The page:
GARTWICK


Some smart-ass has been fooling around with this photo and if I knew how to I would erase the witless text but anyhow this is the house where I was born and where I spent the first dozen years of my  sadly short life.  We were poor and often went without but I can’t  recall ever being unhappy. Hungry, yes, but unhappy, no.


Even the yearly gathering of the stones was good fun in its way –  hard work, yes,  but after we and our neighbours had finished and  had  all linked arms round the cairn  to sing the Ingatherin song, we would troop off home still arm-in-arm for the big meal and more singing and dancing.  It was always  a memorable day. And night.
But it was hard work. My father diligently farmed the harsh land between the house and the sea,  giving up more and more of his time to the ungrateful fields,  less and less to his impoverished family. Unlike his Ayrshire  counterpart however, one day the coulter of his plough threw up something a bit more valuable than a wee mouse nest – a larchwood chest containing a dozen Celtic brooches,  five rings, a couple of bracelets and the jaw bone of a porpoise. We all stood looking down at the opened box, our mouths as open as the box then  mother began to cry but not unhappy tears and father just looked at the shiny gold ornaments and shook his head then looked at us all and grinned his big grin and shook his head a bit more.
With the money he eventually got for that miraculous find, we all left Gartwick, a move about which I had mixed feelings –  leaving my best friend Callum and the hens and the pony and the fishing was only partly made up for by ( can I use 3 prepositions together like that? Anyway I have!) the excitement of  the moving to someplace new,  someplace I’d just read about.  New York.
Only I never got there. Just before we left I went down to the sea to, I suppose, bid some sort of farewell to all the good times I’d had, and

FISHING


 LOCH    FYNE

There was this net from the mouth of the burn out into the loch (strictly illegal) and caught up at one end of it was a cormorant. I took the boat out to free the cormorant and on the way saw a salmon hanging from the net. Freeing the cormorant was tricky: it flapped about, getting itself more and more entangled in the meshes and taking quick frantic peck at my hands and wrists whenever it could.  Then off it went, at last, not a word of thanks.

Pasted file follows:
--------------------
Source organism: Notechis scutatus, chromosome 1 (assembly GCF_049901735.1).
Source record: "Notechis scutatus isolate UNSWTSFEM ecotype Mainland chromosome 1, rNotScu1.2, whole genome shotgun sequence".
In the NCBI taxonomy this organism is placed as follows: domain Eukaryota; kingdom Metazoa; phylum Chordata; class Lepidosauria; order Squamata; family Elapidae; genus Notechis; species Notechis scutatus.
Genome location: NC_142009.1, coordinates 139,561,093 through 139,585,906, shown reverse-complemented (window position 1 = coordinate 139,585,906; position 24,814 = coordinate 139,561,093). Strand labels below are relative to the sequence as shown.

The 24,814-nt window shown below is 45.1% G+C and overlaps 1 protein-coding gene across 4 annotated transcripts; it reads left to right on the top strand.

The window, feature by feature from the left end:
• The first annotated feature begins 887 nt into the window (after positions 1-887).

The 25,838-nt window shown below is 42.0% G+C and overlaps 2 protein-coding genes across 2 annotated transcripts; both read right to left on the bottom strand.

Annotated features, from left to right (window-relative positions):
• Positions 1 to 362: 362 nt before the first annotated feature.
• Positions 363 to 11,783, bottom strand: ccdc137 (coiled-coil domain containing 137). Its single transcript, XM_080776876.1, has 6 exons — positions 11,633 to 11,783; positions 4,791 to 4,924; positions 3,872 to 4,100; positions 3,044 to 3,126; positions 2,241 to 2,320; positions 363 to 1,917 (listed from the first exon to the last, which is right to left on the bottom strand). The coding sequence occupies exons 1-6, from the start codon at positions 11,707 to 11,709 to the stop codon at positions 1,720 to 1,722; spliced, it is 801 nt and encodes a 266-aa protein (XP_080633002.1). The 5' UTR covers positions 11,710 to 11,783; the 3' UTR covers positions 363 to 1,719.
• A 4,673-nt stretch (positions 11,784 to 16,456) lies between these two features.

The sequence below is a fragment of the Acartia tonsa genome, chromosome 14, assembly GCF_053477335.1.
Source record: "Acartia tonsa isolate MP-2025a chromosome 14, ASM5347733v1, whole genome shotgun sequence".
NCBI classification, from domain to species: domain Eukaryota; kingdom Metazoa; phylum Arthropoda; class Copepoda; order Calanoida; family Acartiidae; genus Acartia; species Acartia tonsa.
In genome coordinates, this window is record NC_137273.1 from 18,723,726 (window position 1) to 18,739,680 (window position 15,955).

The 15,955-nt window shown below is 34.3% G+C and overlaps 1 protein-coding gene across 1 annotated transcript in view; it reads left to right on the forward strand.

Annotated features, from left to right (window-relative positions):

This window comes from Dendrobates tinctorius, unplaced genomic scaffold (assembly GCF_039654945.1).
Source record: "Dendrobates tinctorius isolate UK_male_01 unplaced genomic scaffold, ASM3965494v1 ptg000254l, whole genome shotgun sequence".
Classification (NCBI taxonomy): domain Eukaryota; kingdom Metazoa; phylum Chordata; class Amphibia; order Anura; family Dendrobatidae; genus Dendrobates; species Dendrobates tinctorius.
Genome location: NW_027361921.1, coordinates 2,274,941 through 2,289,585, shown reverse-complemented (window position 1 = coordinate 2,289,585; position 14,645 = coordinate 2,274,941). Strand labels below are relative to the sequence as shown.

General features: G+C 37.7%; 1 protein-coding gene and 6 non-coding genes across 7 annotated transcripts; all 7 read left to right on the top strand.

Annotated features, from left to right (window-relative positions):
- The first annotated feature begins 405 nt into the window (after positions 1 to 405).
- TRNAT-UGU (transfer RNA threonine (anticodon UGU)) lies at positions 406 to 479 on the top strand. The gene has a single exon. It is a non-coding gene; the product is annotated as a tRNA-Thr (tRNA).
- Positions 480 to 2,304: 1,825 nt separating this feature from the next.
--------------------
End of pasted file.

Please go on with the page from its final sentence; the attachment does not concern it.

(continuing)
Next, the salmon.

I grabbed the net and pulled it up the side of the boat – in retrospect I grimace at my  stupidity – and as I lent over the side to grab it, unlike the cormorant, it slid quietly out of its retraining mesh and like a falling leaf  gently descended the dozen feet to the sandy bottom of the loch

What to do?  The obvious thing was to dive in, swim to the bottom, get a grip on the fish by its gills, clamber back aboard, holding he fish aloft, triumphant. But it was like how you see it in cartoons – I dived in and came straight out again – the water was ice-cold, unbelievably cold.

But there was the silvery salmon still, tantalisingly in sight if not in reach.

I had a gaff in the shed. I cut a hazel branch (not a good choice as I was to find out – too flexible), tied on the gaff, and armed with my 12 foot hook got into the boat once more and rowed out to where the salmon had been. It was still there. Keeping the boat in position with one oar, I directed my rod-and-hook down, down, down…..it was tricky. The water of course refracted the stick, the underwater current deflected it, having only one free arm to work with – all made it maddeningly difficult. Not that it was simple in the first place. What I had to do was to insert the gaff hook into the salmon’s gills; the rest, the lifting it up and out was the easy part (or so I thought ).

By this time I was cold, wet, irritated, cramped, blistered, cut but determined. Then Hurrah! (as they used to say). The point of the gaff found the entry to a gill and this time didn’t slip away but slid in. And that was it! Success!

Gingerly I levered the fish off the bottom of the loch, expecting it at any moment to slide off the hook and silently return to the depths from whence it came…..

And this was me        and it         on dry land      at long last            Loch Fyne and Buck Island in the background.                                                                                                                                                                                                                                                                                                                                                                                            THE TAY NEAR WEEM

                                    

The peace and calm of  this scene reminds me 0f  one of Corot’s paintings. What goes on inside a  fisherman’s head as he  gazes over the water, waiting for his line to suddenly tighten and  snatch him out of his  reverie?

 Hard to imagine  black  thoughts in such a  green  place.

Two boys fishing in Tunisia                                                                                    

I didn’t like Tunisians  overmuch  –  a land of obsessive carper-sellers, hostile students, children  no doubt sent out by destitute parents but nevertheless children who wouldn’t take no for an answer

and no doubt the Tunisians didn’t like me/us very much either.

I thought this picture of the two Tunisian boys fishing said something about the different worlds they/we lived in